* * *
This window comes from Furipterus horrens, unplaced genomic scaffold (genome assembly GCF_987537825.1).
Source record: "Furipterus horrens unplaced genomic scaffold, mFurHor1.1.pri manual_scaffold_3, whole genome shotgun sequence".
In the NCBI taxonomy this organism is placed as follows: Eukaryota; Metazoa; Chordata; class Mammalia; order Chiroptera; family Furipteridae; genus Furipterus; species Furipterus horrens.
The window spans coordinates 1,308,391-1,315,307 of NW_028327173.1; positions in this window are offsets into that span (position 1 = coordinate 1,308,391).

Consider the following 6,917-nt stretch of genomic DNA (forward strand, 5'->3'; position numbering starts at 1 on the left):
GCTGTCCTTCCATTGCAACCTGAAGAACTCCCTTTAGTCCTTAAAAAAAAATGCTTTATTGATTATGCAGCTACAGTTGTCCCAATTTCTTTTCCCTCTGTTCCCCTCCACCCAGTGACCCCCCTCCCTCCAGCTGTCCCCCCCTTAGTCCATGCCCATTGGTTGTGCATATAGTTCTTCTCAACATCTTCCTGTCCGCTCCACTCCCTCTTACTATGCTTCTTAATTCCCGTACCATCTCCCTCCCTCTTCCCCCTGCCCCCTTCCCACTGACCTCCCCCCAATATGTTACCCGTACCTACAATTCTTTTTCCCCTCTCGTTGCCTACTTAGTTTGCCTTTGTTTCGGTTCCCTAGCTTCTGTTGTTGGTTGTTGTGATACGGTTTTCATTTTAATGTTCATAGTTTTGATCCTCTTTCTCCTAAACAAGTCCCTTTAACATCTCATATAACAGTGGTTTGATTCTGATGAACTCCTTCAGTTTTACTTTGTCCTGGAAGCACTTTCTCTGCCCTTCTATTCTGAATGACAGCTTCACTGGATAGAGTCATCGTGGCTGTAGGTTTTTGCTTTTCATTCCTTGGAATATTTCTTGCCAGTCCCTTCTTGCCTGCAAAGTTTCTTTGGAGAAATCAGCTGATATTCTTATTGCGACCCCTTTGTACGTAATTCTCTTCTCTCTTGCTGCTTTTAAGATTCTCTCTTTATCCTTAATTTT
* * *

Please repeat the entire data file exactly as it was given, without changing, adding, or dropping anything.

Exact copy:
This window comes from Furipterus horrens, unplaced genomic scaffold (genome assembly GCF_987537825.1).
Source record: "Furipterus horrens unplaced genomic scaffold, mFurHor1.1.pri manual_scaffold_3, whole genome shotgun sequence".
In the NCBI taxonomy this organism is placed as follows: Eukaryota; Metazoa; Chordata; class Mammalia; order Chiroptera; family Furipteridae; genus Furipterus; species Furipterus horrens.
The window spans coordinates 1,308,391-1,315,307 of NW_028327173.1; positions in this window are offsets into that span (position 1 = coordinate 1,308,391).

Consider the following 6,917-nt stretch of genomic DNA (forward strand, 5'->3'; position numbering starts at 1 on the left):
GCTGTCCTTCCATTGCAACCTGAAGAACTCCCTTTAGTCCTTAAAAAAAAATGCTTTATTGATTATGCAGCTACAGTTGTCCCAATTTCTTTTCCCTCTGTTCCCCTCCACCCAGTGACCCCCCTCCCTCCAGCTGTCCCCCCCTTAGTCCATGCCCATTGGTTGTGCATATAGTTCTTCTCAACATCTTCCTGTCCGCTCCACTCCCTCTTACTATGCTTCTTAATTCCCGTACCATCTCCCTCCCTCTTCCCCCTGCCCCCTTCCCACTGACCTCCCCCCAATATGTTACCCGTACCTACAATTCTTTTTCCCCTCTCGTTGCCTACTTAGTTTGCCTTTGTTTCGGTTCCCTAGCTTCTGTTGTTGGTTGTTGTGATACGGTTTTCATTTTAATGTTCATAGTTTTGATCCTCTTTCTCCTAAACAAGTCCCTTTAACATCTCATATAACAGTGGTTTGATTCTGATGAACTCCTTCAGTTTTACTTTGTCCTGGAAGCACTTTCTCTGCCCTTCTATTCTGAATGACAGCTTCACTGGATAGAGTCATCGTGGCTGTAGGTTTTTGCTTTTCATTCCTTGGAATATTTCTTGCCAGTCCCTTCTTGCCTGCAAAGTTTCTTTGGAGAAATCAGCTGATATTCTTATTGCGACCCCTTTGTACGTAATTCTCTTCTCTCTTGCTGCTTTTAAGATTCTCTCTTTATCCTTAATTTT